Pope Francis wrote an opinion article in the New York Times in November 2020 entitled, "A Crisis Reveals What is In Our Hearts." In it, he says,
It is all too easy for some to take an idea--in this case, for example, personal freedom-- and turn it into an ideology, creating a prism through which they judge everything.
His application of what to do instead is,
If we are to come out of this crisis less selfish than when we went in, we have to let ourselves be touched by others’ pain...This is a moment to dream big, to rethink our priorities — what we value, what we want, what we seek — and to commit to act in our daily life on what we have dreamed of. God asks us to dare to create something new. We cannot return to the false securities of the political and economic systems we had before the crisis... The pandemic has exposed the paradox that while we are more connected, we are also more divided. Feverish consumerism breaks the bonds of belonging. It causes us to focus on our self-preservation and makes us anxious. Our fears are exacerbated and exploited by a certain kind of populist politics that seeks power over society. It is hard to build a culture of encounter, in which we meet as people with a shared dignity, within a throwaway culture that regards the well-being of the elderly, the unemployed, the disabled and the unborn as peripheral to our own well-being.
So far, in the United States at least, I don't know that we've become less selfish during this time. I definitely don't think we've learned what lessons may have been sent and are still being sent. Sadly, for those of us with idols, we may not be out of the woods yet in this current crisis. And, even if we are, there is always a future crisis on on the horizon. This is not pessimistic thinking--whether it's a global pandemic or a personal health crisis, our lives aren't meant to be heaven on earth. We can try to close out all pain, all unpleasantness, all the things and people who bring us distress. And yet, somehow the pain leaks in through the cracks. Happiness studies reveal that the most wealthy among us are not the most happy. There appears to be a "happy medium" of contentment with having enough but not too much. The pain leaks in even when you have the means to try to buy your way out of it.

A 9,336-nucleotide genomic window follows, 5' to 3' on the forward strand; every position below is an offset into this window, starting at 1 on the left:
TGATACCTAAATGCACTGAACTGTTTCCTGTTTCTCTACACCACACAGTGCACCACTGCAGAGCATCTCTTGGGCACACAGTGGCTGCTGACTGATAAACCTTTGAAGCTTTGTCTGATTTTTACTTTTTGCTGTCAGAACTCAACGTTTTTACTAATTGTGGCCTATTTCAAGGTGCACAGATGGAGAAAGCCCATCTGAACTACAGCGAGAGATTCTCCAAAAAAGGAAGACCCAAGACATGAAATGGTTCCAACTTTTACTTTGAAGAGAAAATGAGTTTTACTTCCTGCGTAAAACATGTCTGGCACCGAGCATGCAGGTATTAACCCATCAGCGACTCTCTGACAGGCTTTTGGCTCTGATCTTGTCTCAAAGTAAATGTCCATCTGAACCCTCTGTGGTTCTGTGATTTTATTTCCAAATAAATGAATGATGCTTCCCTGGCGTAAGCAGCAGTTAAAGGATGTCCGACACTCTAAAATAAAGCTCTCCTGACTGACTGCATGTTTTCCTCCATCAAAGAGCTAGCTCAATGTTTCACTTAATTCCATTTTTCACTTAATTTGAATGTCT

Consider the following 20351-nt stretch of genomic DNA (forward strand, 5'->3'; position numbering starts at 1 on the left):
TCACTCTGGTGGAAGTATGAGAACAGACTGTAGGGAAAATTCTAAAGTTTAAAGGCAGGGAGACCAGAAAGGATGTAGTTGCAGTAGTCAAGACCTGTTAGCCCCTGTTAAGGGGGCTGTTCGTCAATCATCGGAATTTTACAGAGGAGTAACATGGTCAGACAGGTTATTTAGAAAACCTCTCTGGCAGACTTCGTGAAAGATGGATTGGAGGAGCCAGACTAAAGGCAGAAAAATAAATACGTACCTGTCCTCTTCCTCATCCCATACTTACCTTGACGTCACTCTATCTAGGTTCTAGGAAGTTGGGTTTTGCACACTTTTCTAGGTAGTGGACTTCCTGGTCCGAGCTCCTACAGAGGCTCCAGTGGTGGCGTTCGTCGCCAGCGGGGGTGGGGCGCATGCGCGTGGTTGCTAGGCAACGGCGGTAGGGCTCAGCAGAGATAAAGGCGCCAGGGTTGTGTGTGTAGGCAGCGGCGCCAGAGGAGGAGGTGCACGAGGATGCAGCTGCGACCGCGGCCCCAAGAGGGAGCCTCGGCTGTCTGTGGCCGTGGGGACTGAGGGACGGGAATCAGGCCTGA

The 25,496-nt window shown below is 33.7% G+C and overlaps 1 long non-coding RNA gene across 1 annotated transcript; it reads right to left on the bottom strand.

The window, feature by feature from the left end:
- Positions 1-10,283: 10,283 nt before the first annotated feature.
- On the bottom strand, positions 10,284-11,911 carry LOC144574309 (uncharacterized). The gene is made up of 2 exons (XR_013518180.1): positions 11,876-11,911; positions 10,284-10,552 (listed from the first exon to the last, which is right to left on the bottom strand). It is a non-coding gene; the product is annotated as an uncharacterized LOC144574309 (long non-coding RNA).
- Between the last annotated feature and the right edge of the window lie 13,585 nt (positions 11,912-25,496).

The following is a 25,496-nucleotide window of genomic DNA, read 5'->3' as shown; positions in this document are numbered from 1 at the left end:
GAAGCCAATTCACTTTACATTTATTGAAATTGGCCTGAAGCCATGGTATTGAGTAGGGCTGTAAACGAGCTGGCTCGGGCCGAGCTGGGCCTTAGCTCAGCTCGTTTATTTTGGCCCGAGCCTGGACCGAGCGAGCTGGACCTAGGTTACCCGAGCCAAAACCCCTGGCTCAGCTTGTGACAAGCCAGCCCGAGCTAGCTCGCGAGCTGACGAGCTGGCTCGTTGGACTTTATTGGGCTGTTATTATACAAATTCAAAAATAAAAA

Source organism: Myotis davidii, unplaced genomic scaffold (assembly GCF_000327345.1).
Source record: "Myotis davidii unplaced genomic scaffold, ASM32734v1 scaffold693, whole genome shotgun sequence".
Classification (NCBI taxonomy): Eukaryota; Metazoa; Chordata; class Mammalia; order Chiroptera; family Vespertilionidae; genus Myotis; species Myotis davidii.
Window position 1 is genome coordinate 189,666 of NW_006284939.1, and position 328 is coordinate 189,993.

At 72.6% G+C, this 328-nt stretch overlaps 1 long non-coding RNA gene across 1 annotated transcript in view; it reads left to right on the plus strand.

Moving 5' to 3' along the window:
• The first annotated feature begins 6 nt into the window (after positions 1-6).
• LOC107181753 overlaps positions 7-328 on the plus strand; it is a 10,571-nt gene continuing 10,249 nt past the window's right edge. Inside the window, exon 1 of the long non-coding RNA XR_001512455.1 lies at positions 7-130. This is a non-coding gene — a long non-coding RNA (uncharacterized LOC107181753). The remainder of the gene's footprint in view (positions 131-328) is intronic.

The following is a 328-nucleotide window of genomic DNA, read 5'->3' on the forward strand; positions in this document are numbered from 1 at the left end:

Lord, we read in Isaiah how you are the Helper of Israel. Please be our Helper now, our true Antidote to what really ails us. Help us to turn to You as the true answer to our worries and concerns. You are the Deliverer.